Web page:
BACKGROUND: Abnormal uterine bleeding (AUB) is the direct cause of a significant health care burden for women, their families, and society as a whole. Up to 30% of women will seek medical assistance for the problem during their reproductive years. OBJECTIVE: To provide current evidence-based guidelines on the techniques and technologies used in endometrial ablation (EA), a minimally invasive technique for the management of AUB of benign origin. METHODS: Members of the guideline committee were selected on the basis of individual expertise to represent a range of practical and academic experience in terms of both location in Canada and type of practice, as well as subspecialty expertise and general background in gynaecology. The committee reviewed all available evidence in the English medical literature, including published guidelines, and evaluated surgical and patient outcomes for the various EA techniques. Recommendations were established by consensus. EVIDENCE: Published literature was retrieved through searches of MEDLINE and The Cochrane Library in 2013 and 2014 using appropriate controlled vocabulary and key words (endometrial ablation, hysteroscopy, menorrhagia, heavy menstrual bleeding, AUB, hysterectomy). RESULTS were restricted to systematic reviews, randomized control trials/controlled clinical trials, and observational studies written in English from January 2000 to November 2014. Searches were updated on a regular basis and incorporated in the guideline to December 2014. Grey (unpublished) literature was identifies through searching the websites of health technology assessment and health technology-related agencies, clinical practice guideline collections, clinical trial registries, and national and international medical specialty societies. VALUES: The quality of evidence in this document was rated using the criteria described in the Report of the Canadian Task Force on Preventive Health Care (Table 1). RESULTS: This document reviews the evidence regarding the available techniques and technologies for EA, preoperative and postoperative care, operative set-up, anaesthesia, and practical considerations for practice. BENEFITS, HARMS, AND COSTS: Implementation of the guideline recommendations will improve the provision of EA as an effective treatment of AUB. Following these recommendations would allow the surgical procedure to be performed safely and maximize success for patients. CONCLUSIONS: EA is a safe and effective minimally invasive option for the treatment of AUB of benign etiology. Summary Statements 1. Endometrial ablation is a safe and effective minimally invasive surgical procedure that has become a well-established alternative to medical treatment or hysterectomy to treat abnormal uterine bleeding in select cases. (I) 2. Endometrial preparation can be used to facilitate resectoscopic endometrial ablation (EA) and can be considered for some non-resectoscopic techniques. For resectoscopic EA, preoperative endometrial thinning results in higher short-term amenorrhea rates, decreased irrigant fluid absorption, and shorter operative time than no treatment. (I) 3. Non-resectoscopic techniques are technically easier to perform than resectoscopic techniques, have shorter operative times, and allow the use of local rather than general anaesthesia. However, both techniques have comparable patient satisfaction and reduction of heavy menstrual bleeding. (I) 4. Both resectoscopic and non-resectoscopic endometrial ablation (EA) have low complication rates. Uterine perforation, fluid overload, hematometra, and cervical lacerations are more common with resectoscopic EA; perioperative nausea/vomiting, uterine cramping, and pain are more common with non-resectoscopic EA. (I) 5. All non-resectoscopic endometrial ablation devices available in Canada have demonstrated effectiveness in decreasing menstrual flow and result in high patient satisfaction. The choice of which device to use depends primarily on surgical judgement and the availability of resources. (I) 6. The use of local anaesthetic and blocks, oral analgesia, and conscious sedation allows for the provision of non-resectoscopic EA in lower resource-intense environments including regulated non-hospital settings. (II-2) 7. Low-risk patients with satisfactory pain tolerance are good candidates to undergo endometrial ablation in settings outside the operating room or in free-standing surgical centres. (II-2) 8. Both resectoscopic and non-resectoscopic endometrial ablation are relatively safe procedures with low complication rates. The complications perforation with potential injury to contiguous structures, hemorrhage, and infection. (II-2) 9. Combined hysteroscopic sterilization and endometrial ablation can be safe and efficacious while favouring a minimally invasive approach. (II-2) Recommendations 1. Preoperative assessment should be comprehensive to rule out any contraindication to endometrial ablation. (II-2A) 2. Patients should be counselled about the need for permanent contraception following endometrial ablation. (II-2B) 3. Recommended evaluations for abnormal uterine bleeding, including but not limited to endometrial sampling and an assessment of the uterine cavity, are necessary components of the preoperative assessment. (II-2B) 4. Clinicians should be vigilant for complications unique to resectoscopic endometrial ablation such as those related to fluid distention media and electrosurgical injuries. (III-A) 5. For resectoscopic endometrial ablation, a strict protocol should be followed for fluid monitoring and management to minimize the risk of complications of distension medium overload. (III-A) 6. If uterine perforation is suspected to have occurred during cervical dilatation or with the resectoscope (without electrosurgery), the procedure should be abandoned and the patient should be closely monitored for signs of intraperitoneal hemorrhage or visceral injury. If the perforation occurs with electrosurgery or if the mechanism of perforation is uncertain, abdominal exploration is warranted to obtain hemostasis and rule out visceral injury. (III-B) 7. With resectoscopic endometrial ablation, if uterine perforation has been ruled out acute hemorrhage may be managed by using intrauterine Foley balloon tamponade, injecting intracervical vasopressors, or administering rectal misoprostol. (III-B) 8. If repeat endometrial ablation (EA) is considered following non-resectoscopic or resectoscopic EA, it should be performed by a hysteroscopic surgeon with direct visualization of the cavity. Patients should be counselled about the increased risk of complications with repeat EA. (II-2A) 9. If significant intracavitary pathology is present, resectoscopic endometrial ablation combined with hysteroscopic myomectomy or polypectomy should be considered in a non-fertility sparing setting. (II-3A).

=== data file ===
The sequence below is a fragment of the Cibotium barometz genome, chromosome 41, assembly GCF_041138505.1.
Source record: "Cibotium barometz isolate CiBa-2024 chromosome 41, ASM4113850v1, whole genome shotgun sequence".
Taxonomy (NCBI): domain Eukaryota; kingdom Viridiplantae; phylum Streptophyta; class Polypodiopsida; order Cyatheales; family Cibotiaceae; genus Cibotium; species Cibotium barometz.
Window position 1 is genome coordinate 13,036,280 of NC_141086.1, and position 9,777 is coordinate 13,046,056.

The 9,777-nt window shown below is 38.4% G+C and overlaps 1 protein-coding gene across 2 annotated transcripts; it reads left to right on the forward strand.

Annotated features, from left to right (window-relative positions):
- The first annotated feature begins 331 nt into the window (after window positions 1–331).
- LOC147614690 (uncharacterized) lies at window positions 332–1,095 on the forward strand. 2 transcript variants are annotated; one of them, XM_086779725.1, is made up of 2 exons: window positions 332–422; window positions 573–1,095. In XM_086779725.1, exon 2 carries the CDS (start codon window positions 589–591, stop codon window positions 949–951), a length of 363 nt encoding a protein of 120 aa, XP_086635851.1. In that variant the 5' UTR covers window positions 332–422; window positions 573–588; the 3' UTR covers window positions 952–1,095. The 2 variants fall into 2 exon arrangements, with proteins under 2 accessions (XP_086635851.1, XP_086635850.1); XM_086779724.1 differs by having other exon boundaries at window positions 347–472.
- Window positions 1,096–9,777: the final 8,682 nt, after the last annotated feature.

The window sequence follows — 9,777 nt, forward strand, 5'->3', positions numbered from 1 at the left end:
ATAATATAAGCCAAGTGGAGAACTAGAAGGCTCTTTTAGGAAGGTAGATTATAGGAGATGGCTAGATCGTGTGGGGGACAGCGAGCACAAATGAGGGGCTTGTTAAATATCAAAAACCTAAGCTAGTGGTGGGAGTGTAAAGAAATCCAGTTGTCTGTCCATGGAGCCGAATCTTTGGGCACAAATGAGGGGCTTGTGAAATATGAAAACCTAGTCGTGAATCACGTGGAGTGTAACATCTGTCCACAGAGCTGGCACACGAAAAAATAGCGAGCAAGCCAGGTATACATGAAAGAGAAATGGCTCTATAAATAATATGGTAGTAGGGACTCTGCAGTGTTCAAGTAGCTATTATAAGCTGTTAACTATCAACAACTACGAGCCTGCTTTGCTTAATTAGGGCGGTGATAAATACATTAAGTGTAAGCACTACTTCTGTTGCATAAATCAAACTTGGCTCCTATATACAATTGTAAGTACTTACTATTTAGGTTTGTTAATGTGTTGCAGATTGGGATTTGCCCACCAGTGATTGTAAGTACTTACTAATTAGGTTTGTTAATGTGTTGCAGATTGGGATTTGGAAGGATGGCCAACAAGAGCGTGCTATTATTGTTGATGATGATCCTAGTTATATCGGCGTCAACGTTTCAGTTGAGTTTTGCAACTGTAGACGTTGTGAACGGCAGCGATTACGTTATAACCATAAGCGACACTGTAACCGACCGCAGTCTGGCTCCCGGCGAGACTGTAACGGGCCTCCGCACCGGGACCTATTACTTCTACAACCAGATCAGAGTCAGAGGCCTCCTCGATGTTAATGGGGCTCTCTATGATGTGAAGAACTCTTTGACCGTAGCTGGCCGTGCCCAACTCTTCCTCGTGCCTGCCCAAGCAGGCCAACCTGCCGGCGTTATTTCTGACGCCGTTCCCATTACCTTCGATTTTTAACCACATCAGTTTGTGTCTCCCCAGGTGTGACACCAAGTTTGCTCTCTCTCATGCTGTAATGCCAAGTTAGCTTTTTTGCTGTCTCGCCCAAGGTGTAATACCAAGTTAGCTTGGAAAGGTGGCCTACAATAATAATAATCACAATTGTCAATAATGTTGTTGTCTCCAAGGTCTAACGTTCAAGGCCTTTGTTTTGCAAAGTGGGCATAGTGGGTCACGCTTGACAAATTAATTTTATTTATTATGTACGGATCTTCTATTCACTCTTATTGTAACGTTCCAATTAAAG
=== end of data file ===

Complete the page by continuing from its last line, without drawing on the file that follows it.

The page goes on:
has subject area